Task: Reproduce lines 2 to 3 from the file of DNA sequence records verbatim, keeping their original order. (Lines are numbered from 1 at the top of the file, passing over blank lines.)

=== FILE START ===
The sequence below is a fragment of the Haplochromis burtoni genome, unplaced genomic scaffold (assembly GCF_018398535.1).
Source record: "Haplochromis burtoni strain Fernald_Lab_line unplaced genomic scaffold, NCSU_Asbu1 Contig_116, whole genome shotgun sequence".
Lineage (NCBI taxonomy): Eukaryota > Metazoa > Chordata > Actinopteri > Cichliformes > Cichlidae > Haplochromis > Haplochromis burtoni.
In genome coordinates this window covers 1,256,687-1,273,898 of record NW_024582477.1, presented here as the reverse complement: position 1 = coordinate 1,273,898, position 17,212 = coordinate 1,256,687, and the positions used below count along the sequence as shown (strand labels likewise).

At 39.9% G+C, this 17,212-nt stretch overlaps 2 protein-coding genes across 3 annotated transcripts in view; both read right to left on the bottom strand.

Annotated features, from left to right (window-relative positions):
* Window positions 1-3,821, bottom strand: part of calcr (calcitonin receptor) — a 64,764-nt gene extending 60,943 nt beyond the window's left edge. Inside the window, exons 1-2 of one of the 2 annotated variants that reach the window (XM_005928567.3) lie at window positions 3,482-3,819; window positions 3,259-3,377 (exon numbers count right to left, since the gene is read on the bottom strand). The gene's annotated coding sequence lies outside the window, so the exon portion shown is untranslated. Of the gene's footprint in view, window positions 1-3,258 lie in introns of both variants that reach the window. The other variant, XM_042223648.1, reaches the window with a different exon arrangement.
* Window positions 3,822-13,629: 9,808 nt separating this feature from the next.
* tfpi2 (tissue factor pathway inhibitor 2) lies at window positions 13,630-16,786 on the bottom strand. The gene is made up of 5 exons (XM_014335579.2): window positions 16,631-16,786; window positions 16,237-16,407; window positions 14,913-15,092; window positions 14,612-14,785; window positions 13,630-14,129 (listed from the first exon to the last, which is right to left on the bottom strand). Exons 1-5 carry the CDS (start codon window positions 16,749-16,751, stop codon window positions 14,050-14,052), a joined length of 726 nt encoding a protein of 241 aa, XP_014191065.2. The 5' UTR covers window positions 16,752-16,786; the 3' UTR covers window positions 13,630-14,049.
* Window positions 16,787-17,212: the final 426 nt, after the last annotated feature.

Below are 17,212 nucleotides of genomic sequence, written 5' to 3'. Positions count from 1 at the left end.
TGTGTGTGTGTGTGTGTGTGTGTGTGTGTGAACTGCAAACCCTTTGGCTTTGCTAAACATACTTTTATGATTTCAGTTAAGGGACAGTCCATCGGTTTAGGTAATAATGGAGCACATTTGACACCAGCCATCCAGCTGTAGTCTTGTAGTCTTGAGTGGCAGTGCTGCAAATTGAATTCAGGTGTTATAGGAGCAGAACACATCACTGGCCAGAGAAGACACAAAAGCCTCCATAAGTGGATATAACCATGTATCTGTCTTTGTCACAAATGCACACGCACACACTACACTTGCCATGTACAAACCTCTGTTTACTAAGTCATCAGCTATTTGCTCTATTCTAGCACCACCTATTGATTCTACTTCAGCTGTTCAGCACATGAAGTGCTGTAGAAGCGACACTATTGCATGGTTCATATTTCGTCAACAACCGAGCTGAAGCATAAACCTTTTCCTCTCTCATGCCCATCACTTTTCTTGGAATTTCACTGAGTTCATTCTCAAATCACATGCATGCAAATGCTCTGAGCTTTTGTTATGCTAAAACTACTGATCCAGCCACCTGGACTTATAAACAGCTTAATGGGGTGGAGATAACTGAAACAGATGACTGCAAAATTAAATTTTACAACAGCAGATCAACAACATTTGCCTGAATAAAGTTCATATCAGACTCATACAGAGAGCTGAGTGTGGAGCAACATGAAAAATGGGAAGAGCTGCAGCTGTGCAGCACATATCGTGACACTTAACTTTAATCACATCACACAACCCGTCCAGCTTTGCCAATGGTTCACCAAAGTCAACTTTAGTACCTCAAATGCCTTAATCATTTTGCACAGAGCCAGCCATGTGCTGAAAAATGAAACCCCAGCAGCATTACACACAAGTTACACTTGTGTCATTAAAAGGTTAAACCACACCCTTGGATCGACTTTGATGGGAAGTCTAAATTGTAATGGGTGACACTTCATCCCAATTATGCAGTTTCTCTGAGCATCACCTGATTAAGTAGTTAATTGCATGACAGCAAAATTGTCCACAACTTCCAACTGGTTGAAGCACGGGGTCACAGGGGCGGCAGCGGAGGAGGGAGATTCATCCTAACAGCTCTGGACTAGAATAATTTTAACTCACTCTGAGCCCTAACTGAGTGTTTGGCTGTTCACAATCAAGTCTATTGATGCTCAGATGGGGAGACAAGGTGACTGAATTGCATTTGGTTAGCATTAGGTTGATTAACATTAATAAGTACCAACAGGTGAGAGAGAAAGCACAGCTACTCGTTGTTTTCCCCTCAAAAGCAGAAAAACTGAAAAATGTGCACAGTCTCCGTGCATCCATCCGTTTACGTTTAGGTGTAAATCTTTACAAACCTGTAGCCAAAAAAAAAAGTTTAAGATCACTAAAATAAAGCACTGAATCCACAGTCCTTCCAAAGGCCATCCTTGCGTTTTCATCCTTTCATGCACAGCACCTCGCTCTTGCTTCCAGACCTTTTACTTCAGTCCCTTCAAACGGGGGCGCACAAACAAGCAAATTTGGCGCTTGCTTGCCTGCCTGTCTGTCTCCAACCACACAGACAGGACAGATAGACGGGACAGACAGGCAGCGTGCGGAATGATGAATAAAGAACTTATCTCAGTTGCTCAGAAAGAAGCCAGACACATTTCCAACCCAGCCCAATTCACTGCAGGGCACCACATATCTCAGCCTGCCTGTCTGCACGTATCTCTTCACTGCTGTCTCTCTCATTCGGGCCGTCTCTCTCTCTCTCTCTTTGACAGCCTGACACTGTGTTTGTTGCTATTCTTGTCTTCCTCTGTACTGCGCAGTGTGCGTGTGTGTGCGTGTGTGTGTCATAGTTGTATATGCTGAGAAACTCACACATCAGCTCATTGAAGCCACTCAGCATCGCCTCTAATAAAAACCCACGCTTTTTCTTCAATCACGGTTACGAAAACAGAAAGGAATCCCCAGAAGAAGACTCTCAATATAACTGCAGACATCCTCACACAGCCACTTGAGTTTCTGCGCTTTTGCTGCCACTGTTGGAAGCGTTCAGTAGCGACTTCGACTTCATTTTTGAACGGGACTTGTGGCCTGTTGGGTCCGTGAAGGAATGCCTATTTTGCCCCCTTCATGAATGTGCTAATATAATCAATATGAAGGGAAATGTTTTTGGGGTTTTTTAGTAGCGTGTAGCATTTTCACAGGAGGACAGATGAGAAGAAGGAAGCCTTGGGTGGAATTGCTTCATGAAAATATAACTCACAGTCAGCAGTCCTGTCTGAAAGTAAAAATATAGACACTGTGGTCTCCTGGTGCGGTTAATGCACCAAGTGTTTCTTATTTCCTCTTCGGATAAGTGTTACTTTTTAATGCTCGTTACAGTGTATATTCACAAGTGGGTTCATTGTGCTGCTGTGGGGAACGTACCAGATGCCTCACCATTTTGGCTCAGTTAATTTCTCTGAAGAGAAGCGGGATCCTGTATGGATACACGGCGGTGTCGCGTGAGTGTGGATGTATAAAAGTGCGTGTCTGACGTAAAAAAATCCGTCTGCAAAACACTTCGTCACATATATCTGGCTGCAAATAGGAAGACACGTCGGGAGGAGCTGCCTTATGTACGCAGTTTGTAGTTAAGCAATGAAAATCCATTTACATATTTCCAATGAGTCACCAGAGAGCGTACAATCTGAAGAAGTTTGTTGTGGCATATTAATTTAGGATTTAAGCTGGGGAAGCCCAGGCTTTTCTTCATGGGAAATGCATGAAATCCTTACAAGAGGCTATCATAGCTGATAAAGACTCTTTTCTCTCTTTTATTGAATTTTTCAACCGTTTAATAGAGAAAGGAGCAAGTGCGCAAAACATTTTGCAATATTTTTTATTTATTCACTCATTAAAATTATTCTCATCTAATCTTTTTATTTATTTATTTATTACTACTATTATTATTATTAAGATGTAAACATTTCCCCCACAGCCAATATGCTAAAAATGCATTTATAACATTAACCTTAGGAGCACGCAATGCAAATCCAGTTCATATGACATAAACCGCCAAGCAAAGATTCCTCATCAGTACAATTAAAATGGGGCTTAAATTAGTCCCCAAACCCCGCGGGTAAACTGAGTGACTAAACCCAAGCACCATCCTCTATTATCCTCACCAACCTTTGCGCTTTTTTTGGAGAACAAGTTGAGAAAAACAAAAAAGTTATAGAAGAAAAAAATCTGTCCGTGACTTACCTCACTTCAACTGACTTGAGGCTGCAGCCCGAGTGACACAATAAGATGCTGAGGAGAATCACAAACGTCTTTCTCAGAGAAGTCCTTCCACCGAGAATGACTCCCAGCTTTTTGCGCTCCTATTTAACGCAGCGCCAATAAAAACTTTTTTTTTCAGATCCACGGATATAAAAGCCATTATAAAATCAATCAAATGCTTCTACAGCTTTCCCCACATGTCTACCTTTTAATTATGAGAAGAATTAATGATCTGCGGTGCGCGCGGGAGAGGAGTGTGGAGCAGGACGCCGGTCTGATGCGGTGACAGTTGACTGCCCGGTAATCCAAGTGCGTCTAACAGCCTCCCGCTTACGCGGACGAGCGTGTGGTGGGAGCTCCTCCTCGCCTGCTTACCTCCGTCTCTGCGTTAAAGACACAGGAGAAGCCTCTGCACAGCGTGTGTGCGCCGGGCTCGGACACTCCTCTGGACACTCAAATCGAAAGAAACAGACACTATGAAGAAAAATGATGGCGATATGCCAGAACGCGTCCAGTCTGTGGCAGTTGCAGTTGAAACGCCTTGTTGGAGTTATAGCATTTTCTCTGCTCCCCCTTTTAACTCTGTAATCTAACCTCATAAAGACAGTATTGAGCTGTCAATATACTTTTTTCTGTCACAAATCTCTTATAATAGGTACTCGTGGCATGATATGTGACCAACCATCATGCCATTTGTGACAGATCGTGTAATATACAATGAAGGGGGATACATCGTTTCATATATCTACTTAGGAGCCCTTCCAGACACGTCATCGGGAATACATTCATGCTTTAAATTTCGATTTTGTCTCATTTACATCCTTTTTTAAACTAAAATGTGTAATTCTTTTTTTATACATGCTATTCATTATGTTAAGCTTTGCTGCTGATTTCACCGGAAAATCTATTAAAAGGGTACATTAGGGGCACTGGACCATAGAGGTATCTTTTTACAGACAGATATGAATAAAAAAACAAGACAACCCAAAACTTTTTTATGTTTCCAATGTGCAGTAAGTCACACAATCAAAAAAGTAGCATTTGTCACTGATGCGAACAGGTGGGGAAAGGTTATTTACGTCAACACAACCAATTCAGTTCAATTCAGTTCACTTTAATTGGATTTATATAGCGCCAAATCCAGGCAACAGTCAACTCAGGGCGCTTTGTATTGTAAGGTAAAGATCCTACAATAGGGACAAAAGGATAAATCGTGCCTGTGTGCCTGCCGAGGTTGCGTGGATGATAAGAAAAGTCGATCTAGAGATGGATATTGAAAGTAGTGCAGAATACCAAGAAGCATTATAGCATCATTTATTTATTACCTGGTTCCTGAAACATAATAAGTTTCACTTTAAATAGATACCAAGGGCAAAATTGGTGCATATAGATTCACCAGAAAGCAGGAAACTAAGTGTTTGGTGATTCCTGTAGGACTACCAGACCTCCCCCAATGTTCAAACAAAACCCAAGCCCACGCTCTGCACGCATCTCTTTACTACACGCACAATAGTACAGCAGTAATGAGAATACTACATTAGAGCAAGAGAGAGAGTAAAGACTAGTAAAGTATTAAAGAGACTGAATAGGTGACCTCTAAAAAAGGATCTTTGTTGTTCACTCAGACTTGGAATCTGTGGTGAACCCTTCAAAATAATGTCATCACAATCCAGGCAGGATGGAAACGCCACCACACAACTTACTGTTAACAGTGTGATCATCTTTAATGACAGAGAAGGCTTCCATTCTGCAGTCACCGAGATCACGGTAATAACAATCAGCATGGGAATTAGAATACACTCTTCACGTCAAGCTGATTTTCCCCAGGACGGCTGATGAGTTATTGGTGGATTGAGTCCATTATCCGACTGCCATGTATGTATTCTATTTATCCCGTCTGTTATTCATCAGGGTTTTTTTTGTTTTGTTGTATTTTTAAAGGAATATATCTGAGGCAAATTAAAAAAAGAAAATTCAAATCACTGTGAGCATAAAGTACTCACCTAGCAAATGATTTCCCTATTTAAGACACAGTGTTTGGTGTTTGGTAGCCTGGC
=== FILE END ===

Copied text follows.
Source record: "Haplochromis burtoni strain Fernald_Lab_line unplaced genomic scaffold, NCSU_Asbu1 Contig_116, whole genome shotgun sequence".
Lineage (NCBI taxonomy): Eukaryota > Metazoa > Chordata > Actinopteri > Cichliformes > Cichlidae > Haplochromis > Haplochromis burtoni.